The 2010 Hospital Pulse Report: Employee and Nurse Perspectives on American Health Care was recently released by Press Ganey Associates, and it should serve as a wake up call to hospital administrators.
The report, which surveyed the experiences of more than 235,000 employees at nearly 400 U.S. hospitals, tells us that 45% of hospital workers -- almost half! -- consider themselves "distanced from or discontent with their current work."
Even more troubling, those working closest to patient care have the lowest partnership scores. In other words, these employees are the least likely to feel satisfied and engaged with their organization.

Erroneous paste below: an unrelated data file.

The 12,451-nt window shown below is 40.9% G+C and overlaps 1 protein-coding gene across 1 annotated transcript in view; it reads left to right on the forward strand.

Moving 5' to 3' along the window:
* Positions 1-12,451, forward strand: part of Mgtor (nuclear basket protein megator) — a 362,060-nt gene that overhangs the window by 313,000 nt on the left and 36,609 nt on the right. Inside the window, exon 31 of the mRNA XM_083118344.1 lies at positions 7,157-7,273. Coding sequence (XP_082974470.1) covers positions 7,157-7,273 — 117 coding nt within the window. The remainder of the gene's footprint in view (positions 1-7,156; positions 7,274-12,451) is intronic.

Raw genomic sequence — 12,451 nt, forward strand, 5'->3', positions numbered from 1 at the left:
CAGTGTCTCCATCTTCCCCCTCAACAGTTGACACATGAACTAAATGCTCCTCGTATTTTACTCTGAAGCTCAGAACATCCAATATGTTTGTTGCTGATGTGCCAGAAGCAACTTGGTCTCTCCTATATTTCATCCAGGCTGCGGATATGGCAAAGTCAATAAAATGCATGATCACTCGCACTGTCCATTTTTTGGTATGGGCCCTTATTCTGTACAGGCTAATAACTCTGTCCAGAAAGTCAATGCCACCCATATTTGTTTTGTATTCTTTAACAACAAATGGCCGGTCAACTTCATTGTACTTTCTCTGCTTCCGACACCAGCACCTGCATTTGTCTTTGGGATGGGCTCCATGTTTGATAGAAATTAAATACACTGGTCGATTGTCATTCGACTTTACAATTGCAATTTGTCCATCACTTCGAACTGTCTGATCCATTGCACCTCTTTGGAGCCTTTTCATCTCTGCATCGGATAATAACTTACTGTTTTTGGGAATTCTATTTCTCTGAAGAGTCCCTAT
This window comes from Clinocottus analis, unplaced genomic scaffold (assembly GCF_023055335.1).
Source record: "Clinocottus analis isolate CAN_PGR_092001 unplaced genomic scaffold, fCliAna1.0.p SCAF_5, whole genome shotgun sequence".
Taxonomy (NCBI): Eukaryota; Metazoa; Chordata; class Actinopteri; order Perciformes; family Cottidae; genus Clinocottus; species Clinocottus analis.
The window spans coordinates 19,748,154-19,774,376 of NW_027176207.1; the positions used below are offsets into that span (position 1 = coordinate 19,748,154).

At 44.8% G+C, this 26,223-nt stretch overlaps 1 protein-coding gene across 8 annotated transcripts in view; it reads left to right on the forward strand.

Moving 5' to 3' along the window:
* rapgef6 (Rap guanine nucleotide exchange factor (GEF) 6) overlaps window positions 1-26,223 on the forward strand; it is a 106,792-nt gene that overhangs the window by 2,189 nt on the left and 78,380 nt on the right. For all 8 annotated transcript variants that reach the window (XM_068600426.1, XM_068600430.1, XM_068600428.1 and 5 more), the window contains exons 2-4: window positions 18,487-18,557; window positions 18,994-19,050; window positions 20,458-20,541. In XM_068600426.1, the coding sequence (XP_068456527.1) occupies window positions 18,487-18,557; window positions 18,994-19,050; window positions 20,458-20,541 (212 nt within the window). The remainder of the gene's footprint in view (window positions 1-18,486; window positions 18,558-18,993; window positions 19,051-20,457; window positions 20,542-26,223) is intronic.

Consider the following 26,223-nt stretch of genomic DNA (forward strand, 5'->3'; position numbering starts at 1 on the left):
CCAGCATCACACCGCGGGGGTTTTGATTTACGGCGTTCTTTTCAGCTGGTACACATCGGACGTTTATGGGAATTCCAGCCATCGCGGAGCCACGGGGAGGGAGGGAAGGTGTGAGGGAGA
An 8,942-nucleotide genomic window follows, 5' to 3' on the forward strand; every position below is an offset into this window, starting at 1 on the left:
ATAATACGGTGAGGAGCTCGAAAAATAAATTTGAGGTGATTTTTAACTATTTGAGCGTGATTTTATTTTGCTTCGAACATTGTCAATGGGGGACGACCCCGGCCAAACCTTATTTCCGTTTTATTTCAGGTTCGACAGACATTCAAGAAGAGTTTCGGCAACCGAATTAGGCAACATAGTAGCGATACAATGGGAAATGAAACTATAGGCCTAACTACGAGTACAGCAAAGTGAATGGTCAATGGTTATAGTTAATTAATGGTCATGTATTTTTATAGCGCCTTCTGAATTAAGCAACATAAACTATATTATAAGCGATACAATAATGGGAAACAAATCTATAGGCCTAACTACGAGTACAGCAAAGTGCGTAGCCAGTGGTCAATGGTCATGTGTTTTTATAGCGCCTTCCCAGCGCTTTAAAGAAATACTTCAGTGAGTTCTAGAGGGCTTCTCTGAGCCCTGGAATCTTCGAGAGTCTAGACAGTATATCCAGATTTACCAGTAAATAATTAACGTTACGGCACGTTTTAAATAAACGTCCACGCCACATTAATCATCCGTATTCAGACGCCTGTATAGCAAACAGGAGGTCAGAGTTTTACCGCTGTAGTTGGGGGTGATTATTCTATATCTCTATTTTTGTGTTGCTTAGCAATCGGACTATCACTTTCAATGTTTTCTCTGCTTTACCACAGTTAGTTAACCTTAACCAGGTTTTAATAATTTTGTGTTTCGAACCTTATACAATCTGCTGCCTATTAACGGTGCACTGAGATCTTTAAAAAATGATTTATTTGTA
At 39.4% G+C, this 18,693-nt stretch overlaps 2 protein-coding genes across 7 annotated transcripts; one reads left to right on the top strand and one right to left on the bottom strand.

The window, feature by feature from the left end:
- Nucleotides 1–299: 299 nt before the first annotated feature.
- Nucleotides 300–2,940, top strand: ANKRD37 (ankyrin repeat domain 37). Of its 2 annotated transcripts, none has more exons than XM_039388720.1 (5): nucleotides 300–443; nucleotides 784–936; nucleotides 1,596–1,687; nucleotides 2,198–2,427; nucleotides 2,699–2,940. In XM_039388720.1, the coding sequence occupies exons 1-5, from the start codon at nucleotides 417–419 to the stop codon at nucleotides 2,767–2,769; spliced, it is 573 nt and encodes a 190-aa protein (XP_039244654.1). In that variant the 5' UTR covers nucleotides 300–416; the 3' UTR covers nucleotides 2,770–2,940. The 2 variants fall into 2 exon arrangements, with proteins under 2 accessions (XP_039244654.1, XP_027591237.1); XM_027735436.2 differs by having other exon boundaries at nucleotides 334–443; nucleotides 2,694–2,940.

The report goes on to tell us that, not surprisingly, there is a strong correlation between patient satisfaction and employee partnership.
Now let's complete the circle: If employees are not engaged and satisfied, patient satisfaction suffers. And we all know that low patient satisfaction equals declining admissions, erosion of brand equity, and loss of market share.
Times are tough. Money is not easily or readily available for things that are not considered "essential" at hospitals. But the fact remains that hospital leaders need to look to employee engagement and satisfaction as a primary driver of patient satisfaction and perception of quality care.
Those hospitals that provide the best environment for employees will reap the reward of better patient care -- and increased revenues.